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Biogeosciences An interactive open-access journal of the European Geosciences Union
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BG | Articles | Volume 15, issue 11
Biogeosciences, 15, 3277–3291, 2018
https://doi.org/10.5194/bg-15-3277-2018
© Author(s) 2018. This work is distributed under
the Creative Commons Attribution 4.0 License.
Biogeosciences, 15, 3277–3291, 2018
https://doi.org/10.5194/bg-15-3277-2018
© Author(s) 2018. This work is distributed under
the Creative Commons Attribution 4.0 License.

Research article 04 Jun 2018

Research article | 04 Jun 2018

Stomatal control of leaf fluxes of carbonyl sulfide and CO2 in a Typha freshwater marsh

Wu Sun et al.

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Status: closed
Status: closed
AC: Author comment | RC: Referee comment | SC: Short comment | EC: Editor comment
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AR: Author's response | RR: Referee report | ED: Editor decision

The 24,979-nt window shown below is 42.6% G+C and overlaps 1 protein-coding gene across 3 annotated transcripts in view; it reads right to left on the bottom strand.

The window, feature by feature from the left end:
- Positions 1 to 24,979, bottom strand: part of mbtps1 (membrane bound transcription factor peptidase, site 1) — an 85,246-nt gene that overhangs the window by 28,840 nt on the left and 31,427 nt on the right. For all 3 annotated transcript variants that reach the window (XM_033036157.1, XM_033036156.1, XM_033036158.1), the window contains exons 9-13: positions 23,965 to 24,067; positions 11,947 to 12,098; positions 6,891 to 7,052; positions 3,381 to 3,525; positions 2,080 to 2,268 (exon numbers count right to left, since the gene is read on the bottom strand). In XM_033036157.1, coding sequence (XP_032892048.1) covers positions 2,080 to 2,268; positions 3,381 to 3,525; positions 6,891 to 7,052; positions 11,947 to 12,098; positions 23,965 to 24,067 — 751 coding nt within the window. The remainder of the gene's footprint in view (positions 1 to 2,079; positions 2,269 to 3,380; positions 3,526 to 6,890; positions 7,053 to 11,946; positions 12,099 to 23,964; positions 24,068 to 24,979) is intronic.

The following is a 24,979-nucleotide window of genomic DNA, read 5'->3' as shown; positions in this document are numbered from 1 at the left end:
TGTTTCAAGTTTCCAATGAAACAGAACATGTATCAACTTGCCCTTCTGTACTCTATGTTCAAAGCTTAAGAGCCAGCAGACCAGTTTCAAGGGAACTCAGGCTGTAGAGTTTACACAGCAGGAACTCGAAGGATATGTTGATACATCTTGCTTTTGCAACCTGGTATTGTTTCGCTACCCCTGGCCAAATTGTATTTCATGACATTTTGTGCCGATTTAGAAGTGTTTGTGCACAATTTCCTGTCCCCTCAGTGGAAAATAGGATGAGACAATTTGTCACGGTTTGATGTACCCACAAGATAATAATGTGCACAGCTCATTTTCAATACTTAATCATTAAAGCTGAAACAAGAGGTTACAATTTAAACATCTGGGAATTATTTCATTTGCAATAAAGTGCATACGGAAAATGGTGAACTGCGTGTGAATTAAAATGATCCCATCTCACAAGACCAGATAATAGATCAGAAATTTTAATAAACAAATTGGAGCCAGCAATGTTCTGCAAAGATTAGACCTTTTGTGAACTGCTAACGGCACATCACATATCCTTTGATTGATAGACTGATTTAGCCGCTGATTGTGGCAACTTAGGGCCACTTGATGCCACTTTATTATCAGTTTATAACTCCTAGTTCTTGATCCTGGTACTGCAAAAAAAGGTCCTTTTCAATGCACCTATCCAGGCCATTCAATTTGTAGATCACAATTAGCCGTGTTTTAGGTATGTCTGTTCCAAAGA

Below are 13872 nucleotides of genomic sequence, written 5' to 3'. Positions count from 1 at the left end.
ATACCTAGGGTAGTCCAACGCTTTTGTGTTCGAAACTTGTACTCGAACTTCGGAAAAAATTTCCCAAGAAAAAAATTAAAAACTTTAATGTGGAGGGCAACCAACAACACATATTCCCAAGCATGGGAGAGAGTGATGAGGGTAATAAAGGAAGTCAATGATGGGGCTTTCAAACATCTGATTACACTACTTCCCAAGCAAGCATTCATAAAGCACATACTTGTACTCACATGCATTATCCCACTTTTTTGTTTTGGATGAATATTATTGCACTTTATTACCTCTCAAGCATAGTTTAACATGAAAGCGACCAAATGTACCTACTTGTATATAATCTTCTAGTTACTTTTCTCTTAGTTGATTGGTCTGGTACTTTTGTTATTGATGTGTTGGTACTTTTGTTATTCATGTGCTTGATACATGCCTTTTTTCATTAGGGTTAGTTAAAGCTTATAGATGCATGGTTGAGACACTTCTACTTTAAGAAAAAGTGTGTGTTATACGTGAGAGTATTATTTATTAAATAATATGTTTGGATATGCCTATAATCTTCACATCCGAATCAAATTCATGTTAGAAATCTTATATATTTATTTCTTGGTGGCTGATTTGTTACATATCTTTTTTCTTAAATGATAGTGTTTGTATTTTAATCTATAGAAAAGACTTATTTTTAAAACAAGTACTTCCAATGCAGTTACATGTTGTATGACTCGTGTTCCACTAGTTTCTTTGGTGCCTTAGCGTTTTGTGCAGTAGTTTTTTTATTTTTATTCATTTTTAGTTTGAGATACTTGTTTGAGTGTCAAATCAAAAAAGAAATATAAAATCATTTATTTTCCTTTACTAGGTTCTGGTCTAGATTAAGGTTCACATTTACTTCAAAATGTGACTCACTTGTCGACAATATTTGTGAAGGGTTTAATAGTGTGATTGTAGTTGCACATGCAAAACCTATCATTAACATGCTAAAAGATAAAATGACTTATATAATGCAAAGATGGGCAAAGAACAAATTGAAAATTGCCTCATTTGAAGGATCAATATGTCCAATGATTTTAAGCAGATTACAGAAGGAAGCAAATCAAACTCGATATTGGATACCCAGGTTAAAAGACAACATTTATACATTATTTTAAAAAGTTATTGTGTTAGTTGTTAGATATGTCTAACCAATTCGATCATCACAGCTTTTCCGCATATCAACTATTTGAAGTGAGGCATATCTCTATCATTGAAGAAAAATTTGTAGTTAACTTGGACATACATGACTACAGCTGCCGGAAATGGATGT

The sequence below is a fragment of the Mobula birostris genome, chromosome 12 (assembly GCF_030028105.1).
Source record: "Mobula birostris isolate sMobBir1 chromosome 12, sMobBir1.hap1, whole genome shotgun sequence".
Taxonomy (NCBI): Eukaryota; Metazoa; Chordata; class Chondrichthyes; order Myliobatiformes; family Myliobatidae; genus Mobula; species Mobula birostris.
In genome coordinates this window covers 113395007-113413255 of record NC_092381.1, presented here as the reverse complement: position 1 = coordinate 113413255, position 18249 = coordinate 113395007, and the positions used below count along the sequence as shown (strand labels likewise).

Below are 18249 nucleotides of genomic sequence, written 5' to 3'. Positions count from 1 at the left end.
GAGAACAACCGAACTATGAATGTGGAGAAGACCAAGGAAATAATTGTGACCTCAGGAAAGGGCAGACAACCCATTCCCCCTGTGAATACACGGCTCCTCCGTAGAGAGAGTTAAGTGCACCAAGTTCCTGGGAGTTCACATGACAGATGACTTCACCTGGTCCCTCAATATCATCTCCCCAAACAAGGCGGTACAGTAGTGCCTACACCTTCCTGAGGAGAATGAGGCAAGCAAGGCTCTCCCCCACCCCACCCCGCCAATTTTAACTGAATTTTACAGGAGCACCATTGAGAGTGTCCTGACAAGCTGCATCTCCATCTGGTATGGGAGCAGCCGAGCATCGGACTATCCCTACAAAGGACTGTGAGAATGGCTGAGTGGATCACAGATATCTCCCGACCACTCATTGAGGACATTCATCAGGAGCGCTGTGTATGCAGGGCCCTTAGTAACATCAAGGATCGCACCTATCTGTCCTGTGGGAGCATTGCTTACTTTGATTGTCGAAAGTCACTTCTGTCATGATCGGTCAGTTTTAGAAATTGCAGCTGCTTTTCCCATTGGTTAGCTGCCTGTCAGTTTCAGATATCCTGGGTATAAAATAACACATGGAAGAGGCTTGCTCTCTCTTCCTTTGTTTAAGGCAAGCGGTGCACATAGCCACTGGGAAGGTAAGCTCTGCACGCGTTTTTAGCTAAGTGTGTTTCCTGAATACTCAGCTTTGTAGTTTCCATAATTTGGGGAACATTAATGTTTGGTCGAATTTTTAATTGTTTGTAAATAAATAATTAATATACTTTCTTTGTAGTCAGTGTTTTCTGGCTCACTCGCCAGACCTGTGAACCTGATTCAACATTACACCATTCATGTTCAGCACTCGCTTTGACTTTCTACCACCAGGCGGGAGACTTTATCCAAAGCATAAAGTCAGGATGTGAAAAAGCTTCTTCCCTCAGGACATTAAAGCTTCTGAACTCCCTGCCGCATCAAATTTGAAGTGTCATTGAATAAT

ED: Reconsider after major revisions (14 Mar 2018) by Paul Stoy
AR by Wu Sun on behalf of the Authors (20 Mar 2018)  Author's response    Manuscript
ED: Referee Nomination & Report Request started (21 Mar 2018) by Paul Stoy
RR by Teresa Gimeno (26 Mar 2018)
RR by Anonymous Referee #3 (26 Apr 2018)
ED: Publish subject to minor revisions (review by editor) (27 Apr 2018) by Paul Stoy
AR by Wu Sun on behalf of the Authors (15 May 2018)  Author's response    Manuscript
ED: Publish as is (19 May 2018) by Paul Stoy
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Short summary
Carbonyl sulfide (COS) is an emerging tracer to probe land photosynthesis at canopy to global scales, but the relationship between leaf COS and CO2 fluxes needed for this application is poorly quantified. With in situ leaf fluxes of COS and CO2 measured in a freshwater marsh, we show that light and vapor deficit control the relationship between leaf COS and CO2 fluxes by regulating stomatal conductance. Our findings support the use of COS as a tracer for canopy photosynthesis.
Carbonyl sulfide (COS) is an emerging tracer to probe land photosynthesis at canopy to global...
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